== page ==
SCHIRRIPA v. OSTROFF, No. 1:2017cv01060 - Document 38 (D.D.C. 2018)

Court Description: MEMORANDUM OPINION re: 37 Order. Signed by Judge Christopher R. Cooper on 09/24/2018. (lccrc1)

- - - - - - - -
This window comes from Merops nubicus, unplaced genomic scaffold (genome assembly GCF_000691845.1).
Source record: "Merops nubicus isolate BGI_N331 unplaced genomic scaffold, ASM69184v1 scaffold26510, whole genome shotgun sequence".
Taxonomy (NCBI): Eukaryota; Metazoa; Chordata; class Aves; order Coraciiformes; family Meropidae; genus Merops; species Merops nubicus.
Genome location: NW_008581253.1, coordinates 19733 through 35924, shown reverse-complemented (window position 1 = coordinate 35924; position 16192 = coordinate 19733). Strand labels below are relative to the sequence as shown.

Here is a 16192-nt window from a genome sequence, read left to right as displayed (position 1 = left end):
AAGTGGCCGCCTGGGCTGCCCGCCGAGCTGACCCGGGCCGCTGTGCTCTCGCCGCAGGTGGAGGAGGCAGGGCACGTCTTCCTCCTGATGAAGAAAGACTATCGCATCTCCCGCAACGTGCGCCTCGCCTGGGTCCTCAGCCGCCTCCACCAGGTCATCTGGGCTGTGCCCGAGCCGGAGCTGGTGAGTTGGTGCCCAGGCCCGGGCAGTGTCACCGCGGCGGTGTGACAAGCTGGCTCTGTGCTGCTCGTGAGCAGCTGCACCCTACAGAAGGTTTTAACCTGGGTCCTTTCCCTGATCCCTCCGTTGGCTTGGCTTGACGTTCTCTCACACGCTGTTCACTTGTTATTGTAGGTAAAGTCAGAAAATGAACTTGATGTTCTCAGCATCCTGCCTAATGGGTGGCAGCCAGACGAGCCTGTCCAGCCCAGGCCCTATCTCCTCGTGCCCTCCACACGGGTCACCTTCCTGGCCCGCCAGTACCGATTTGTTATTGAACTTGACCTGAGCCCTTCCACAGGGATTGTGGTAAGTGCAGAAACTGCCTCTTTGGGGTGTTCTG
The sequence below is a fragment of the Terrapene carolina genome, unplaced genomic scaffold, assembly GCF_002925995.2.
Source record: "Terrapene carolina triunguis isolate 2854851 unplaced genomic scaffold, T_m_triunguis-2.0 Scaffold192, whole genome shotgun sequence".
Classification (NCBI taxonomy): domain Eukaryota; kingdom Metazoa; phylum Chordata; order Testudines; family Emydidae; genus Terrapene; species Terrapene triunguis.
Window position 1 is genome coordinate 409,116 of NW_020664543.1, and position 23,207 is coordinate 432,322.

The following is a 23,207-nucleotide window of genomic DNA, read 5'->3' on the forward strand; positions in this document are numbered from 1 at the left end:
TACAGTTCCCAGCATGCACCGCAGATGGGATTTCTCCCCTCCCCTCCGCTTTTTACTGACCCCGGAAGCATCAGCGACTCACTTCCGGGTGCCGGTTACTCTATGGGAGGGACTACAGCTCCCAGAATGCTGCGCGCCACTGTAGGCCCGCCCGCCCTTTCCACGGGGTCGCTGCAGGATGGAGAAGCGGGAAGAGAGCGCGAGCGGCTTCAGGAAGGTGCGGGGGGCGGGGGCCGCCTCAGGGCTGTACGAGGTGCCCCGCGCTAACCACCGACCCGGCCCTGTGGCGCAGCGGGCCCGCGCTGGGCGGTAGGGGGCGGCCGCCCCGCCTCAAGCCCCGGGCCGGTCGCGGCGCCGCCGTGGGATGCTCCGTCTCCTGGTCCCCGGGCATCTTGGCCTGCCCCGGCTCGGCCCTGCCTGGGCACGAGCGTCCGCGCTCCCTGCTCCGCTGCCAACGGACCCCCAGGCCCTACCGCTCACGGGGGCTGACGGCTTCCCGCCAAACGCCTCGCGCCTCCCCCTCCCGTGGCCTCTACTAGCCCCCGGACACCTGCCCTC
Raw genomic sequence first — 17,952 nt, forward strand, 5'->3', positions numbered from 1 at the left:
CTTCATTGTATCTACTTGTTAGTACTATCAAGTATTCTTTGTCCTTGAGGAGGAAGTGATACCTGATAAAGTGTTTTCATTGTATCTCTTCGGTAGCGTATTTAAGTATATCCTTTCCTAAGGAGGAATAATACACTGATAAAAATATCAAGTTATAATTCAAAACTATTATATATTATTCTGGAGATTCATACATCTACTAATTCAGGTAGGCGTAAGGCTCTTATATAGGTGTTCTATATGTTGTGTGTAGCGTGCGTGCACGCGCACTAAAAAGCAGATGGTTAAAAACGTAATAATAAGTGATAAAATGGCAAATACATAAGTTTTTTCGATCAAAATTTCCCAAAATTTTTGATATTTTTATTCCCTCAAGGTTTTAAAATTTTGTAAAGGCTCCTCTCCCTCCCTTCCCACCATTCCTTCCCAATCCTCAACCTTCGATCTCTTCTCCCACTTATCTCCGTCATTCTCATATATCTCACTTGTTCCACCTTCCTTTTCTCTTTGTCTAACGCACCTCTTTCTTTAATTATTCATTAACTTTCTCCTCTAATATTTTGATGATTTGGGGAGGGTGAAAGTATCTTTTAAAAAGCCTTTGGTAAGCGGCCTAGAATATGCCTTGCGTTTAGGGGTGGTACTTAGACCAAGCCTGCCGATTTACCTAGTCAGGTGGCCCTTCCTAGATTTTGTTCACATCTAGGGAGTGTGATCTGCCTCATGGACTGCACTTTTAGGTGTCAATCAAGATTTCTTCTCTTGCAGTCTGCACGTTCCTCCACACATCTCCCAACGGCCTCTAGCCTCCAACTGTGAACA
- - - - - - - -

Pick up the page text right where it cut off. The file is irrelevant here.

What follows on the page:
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SCHIRRIPA v. OSTROFF Doc. 38 UNITED STATES DISTRICT COURT FOR THE DISTRICT OF COLUMBIA JEFFREY NATHAN SCHIRRIPA, Plaintiff, v. Case No. 17-cv-1060 (CRC) SCOTT GOTTLIEB, M.D., Defendant. MEMORANDUM OPINION Pro se plaintiff Jeffrey Schirripa claims to have developed a dietary supplement containing “neuroprotecting antioxidants” derived from cannabis. Compl., ECF No. 1, ¶ 9. The product, which can be administered through a rectal suppository, purports to “protect neurological health.” Pl.’s Mot. Judicial Notice Ex. D, ECF No. 21 (sealed), at 11. 1 In September 2015, Schirripa filed a citizen’s petition, under 21 CFR § 10.30, urging the Food and Drug Administration (“FDA”) to “protect and utilize” U.S. Patent No. 6630507—a patent held by the Department of Health and Human Services (“HHS”) covering potential therapeutic uses of non-psychoactive “cannabinoids.” Def.’s Mem. Supp. Mot. Dismiss (“MTD”) Ex. 1, ECF No. 14-1 (sealed), at 3. Schirripa explained that the requested action was necessary to enable private industry to develop treatments for “a long list of devastating (and previously untreatable) neurological diseases and injuries.” Id. at 7. Simultaneously, Schirripa filed a Premarket Notification of New Dietary Ingredient, under 21 CFR § 190.6, advising the FDA of his intention to manufacture his supposedly breakthrough supplement. Compl. ¶ 9. 1 Schirripa explains the supplement’s efficacy thusly: “the more Marijuana you stick up your a** = the more antioxidants that can/will protect your brain.” Id. at 5. Dockets.Justia.com After waiting over a year for a response to his citizen’s petition and a related settlement proposal that would have given him rights under the patent, see Def.’s MTD Ex. 2, ECF No. 142 (sealed), at 4, Schirripa filed this lawsuit in May 2017. The complaint alleges that the agency’s failure to respond to his petition within 180 days violated the Administrative Procedures Act (“APA”), 5 U.S.C. § 500 et seq. Compl. ¶¶ 1–2. The FDA responded to the petition two months later. See MTD Ex. 3, ECF No. 14-3 (sealed). As relevant here, the agency ruled that it lacked authority to undertake the actions Schirripa sought and declined his settlement proposal. Id. at 2–7. In September 2017, Schirripa filed a petition for reconsideration, which has not been acted upon. See MTD Ex. 4, ECF No. 14-4 (sealed), at 4; MTD Ex. 5, ECF No. 14-5 (sealed), at 2. Schirripa included a sample of his supplement with the reconsideration petition as a “gift” to the FDA Commissioner. MTD Ex. 4 at 6; Pl.’s Mot. Leave to File First Am. Compl Ex. 1 (“Prop. First Am. Compl.”), ECF No. 32-1 (sealed), ¶ 13. Having answered Schirripa’s petition, the FDA moved to dismiss his complaint as moot under Federal Rule of Civil Procedure 12(b)(1). See MTD, ECF No. 12, at 7–8. A case becomes moot when “the court can provide no effective remedy because a party has already obtained all the relief that it has sought.” Conservation Force, Inc. v. Jewell, 733 F.3d 1200, 1204 (D.C. Cir. 2013) (internal quotations, citation, and alteration omitted). Schirripa concedes that “the Original Complaint became moot when Defendant responded to Plaintiff’s Citizen Petition on July 27, 2017.” Pl.’s Opp’n MTD, ECF No. 19, at 1. And while he also seeks an order declaring that the FDA unreasonably delayed in responding to his petition, see Compl. at 4, a request for declaratory relief cannot resuscitate an otherwise moot claim. See PETA v. U.S. Fish & Wildlife Serv., 59 F. Supp. 3d 91, 96 (D.D.C. 2014) (“[M]ootness of claim against a specific agency action also moots claims for declaratory relief over those specific agency 2 actions.”). The Court will, accordingly, grant the FDA’s motion to dismiss Schirripa’s Complaint. The story does not end there, however. Realizing that the FDA’s response to his citizen petition rendered his complaint moot, Schirippa sought leave to file a supplemental complaint under Federal Rule of Civil Procedure 15(d). See Pl.’s Mot. Leave File Suppl. Compl. Ex. 1 (“Prop. Suppl. Compl.”), ECF No. 7-1. That rule permits a plaintiff, with the Court’s permission, “to serve a supplemental pleading setting out any transaction, occurrence, or event that happened after the date of the pleading to be supplemented.” Fed. R. Civ. P. 15(d). While a motion to supplement is generally “freely granted,” BEG Invs., LLC v. Alberti, 85 F. Supp. 3d 13, 23–24 (D.D.C. 2015), it should be denied “as futile if the proposed claim would not survive a motion to dismiss,” id. at 24 (quoting Hettinga v. United States, 677 F.3d 471, 480 (D.C. Cir. 2012)). In analyzing whether a proposed supplement would be futile, the Court assesses the proposed change under the same standard applied to a Rule 12(b)(6) motion to dismiss. Id. The proposed supplemental complaint seeks to add a claim stemming from an alleged “threat of prosecution” by the Department of Justice several years ago. Prop. Suppl. Compl. ¶ 6– 7. Schirippa explains that he previously sent a sample of his nutritional supplement to the Attorney General of the United States. Id. ¶ 5. In subsequent litigation in the Court of Federal Claims, a Department of Justice attorney observed in a footnote to a reply brief that the mailing “could be construed as a violation of 21 U.S.C. s 844a [penalties for simple possession of controlled substances] and/or 18 U.S.C. s 1718 [mailing of injurious articles].” Id. ¶ 6; see also Pl.’s Mot. Judicial Notice Ex. B at 7. Schirippa characterizes this observation as a “threat” and claims that his recent provision of another sample to the FDA Commissioner again places him in 3 jeopardy of prosecution. Prop. Suppl. Compl. ¶¶ 5, 7. He thus seeks to the prevent the federal government from commencing a hypothetical future criminal proceeding against him. The FDA urges the Court to reject Schirippa’s supplemental complaint as futile. MTD at 7–8. The Court agrees: Schirippa’s proposed claim is meritless and would not survive a motion to dismiss. First, he fails to identify any cause of action that would support a threat-ofprosecution claim. Second, even assuming such a tort exists and the Court had jurisdiction over it, he has not plausibly alleged any imminent threat of criminal prosecution stemming from DOJ counsel’s observation, let alone a threat by the FDA. Finally, it is “well settled” that the remedy Schrippa seeks—an injunction barring future prosecution—is beyond this Court’s power to grant. See Miranda v. Gonzales, 173 F. App’x 840, 841 (D.C. Cir. 2006) (“[A] court will not act to restrain a criminal prosecution if the moving party has an adequate remedy at law,” such as challenging the indictment itself, “and will not suffer irreparable injury if denied equitable relief.”). Accordingly, the Court will deny Schirripa’s motions to supplement and/or amend the complaint based on the alleged threat of prosecution. That leaves one final matter. Schirripa has filed a number of motions related to his threat-of-prosecution claim. Two such motions are titled “Motion for Judicial Notice.” See ECF Nos. 17 (sealed) & 21 (sealed). However titled, these motions do not contain material properly subject to judicial notice; instead, they function as further responses to the FDA’s opposition to Schirripa’s motion to supplement the complaint. Construing these pro se filings as motions to supplement his responses, the Court will grant the motions and deny as unnecessary Schirripa’s request for a hearing on the motions for judicial notice. See Pl.’s Mot. Hearing, ECF No. 29. The Court will also grant Schirrpa’s Motion for Leave to File Attachment, see ECF No. 34, 4 which likewise appears to operate as a response to the FDA’s opposition. Finally, because the standard of review for a motion for judgment on the pleadings under Rule 12(c) is “virtually identical” to the standard under Rule 12(b)(6), see Baumann v. District of Columbia, 744 F. Supp. 2d 216, 221 (D.D.C. 2010), the Court will also deny Schirripa’s motions for judgment on the pleadings. See ECF Nos. 24 & 26 (sealed). For the foregoing reasons, the Court grants Defendant’s Motion to Dismiss and denies Plaintiff’s three motions to supplement and/or amend the complaint, motion for judgment on the pleadings, supplemental sealed motion for partial judgment on the pleadings, and request for a hearing on the motions for judicial notice. The Court grants Plaintiff’s two sealed motions for judicial notice (as construed above) and motion for leave to file an additional exhibit. A separate Order shall accompany this Memorandum Opinion. ________________________ CHRISTOPHER R. COOPER United States District Judge Date: September 24, 2018 5